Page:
“We have an office in Gateshead, which now falls under tier two restrictions. In response, we’ve opened up a conversation with our employees from this office around the future of working, asking them to consider all aspects of the positive and negative experiences they have had during lockdown. Our current approach is to continue to be flexible around our people and the tier systems in place, enabling those with exceptional situations to still utilise our safe spaces.
“We also have an office in Birmingham, a city that was already under local lockdown but is now classified as tier two. Birmingham continues to thrive in spite of Covid-19 and we had really encouraging results from our ‘enable phase’, where we worked hard to build confidence for our workforce to come back in after such a prolonged period at home. We did this through a combination of re-onboarding videos and education, allowing everyone the opportunity to see the changed environment and signage in advance. We asked everyone to share their Covid-19 vulnerability status to give us greater understanding of their situation and fears. We also have PPE, new door handles that allow someone to open and close any door without the need to touch them, and a desk booking app that allows us to safely manage capacity and to track and trace.”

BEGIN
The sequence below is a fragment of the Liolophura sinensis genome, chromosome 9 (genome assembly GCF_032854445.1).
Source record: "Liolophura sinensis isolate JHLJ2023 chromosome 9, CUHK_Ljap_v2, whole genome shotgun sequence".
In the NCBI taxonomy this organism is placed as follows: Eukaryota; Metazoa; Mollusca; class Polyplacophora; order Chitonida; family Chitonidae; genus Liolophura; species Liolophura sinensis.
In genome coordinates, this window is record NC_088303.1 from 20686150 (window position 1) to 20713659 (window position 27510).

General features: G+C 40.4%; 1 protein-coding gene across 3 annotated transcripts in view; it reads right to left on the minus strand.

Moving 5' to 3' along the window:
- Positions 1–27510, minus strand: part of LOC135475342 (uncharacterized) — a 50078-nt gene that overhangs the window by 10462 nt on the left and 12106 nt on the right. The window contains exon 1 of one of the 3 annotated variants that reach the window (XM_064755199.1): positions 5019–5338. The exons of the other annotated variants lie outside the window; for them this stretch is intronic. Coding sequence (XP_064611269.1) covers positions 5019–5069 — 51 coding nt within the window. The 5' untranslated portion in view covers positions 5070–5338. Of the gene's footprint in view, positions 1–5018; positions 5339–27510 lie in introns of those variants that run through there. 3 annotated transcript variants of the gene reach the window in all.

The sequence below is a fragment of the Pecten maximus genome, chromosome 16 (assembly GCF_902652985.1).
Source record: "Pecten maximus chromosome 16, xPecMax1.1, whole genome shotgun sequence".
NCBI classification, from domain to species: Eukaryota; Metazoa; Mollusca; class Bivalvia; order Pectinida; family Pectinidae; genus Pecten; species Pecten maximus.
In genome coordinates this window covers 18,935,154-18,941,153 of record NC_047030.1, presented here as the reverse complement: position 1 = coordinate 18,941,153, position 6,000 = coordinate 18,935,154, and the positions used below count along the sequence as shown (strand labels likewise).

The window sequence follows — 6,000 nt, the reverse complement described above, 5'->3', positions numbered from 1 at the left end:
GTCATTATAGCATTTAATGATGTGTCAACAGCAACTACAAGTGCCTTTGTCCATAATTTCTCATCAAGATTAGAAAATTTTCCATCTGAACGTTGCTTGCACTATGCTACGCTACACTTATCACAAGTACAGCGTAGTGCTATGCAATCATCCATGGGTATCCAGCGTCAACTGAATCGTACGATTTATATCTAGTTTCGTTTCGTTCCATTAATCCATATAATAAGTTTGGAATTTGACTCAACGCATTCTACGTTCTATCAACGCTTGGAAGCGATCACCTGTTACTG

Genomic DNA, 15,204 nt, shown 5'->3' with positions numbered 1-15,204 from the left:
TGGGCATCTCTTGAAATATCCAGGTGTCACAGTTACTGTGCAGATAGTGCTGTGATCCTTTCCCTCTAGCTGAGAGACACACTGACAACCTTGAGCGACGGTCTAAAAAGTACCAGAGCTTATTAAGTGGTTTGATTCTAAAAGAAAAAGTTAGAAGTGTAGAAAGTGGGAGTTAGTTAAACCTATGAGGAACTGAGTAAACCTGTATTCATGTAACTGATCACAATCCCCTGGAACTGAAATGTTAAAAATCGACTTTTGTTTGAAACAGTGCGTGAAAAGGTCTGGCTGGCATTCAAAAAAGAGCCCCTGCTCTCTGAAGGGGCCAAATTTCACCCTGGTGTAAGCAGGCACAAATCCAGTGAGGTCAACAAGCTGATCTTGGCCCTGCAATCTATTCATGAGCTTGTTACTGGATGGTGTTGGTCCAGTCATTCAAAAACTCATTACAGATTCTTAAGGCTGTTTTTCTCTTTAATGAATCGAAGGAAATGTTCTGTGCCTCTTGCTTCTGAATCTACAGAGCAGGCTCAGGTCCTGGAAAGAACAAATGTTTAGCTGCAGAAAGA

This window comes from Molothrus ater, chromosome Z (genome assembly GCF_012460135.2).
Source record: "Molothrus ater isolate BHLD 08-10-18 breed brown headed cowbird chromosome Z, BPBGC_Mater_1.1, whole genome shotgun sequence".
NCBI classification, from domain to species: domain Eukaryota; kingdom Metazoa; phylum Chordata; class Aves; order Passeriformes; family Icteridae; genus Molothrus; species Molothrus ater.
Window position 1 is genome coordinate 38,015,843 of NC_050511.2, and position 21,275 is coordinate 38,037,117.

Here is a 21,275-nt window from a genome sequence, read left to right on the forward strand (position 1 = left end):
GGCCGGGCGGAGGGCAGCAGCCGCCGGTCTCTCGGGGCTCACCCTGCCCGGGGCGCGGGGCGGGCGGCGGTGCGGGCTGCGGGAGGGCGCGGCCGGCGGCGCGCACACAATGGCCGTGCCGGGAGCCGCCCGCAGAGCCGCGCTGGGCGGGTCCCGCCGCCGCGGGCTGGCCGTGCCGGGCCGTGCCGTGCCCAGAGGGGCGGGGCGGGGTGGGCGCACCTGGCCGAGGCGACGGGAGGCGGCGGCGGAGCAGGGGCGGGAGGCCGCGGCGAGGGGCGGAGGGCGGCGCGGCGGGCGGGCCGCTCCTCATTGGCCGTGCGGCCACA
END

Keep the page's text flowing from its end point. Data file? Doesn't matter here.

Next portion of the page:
“We’ve had to manage the start of the academic year at the same time as going into the highest tier”
Paul Boustead, director of HR and OD at Lancaster University (in Lancashire)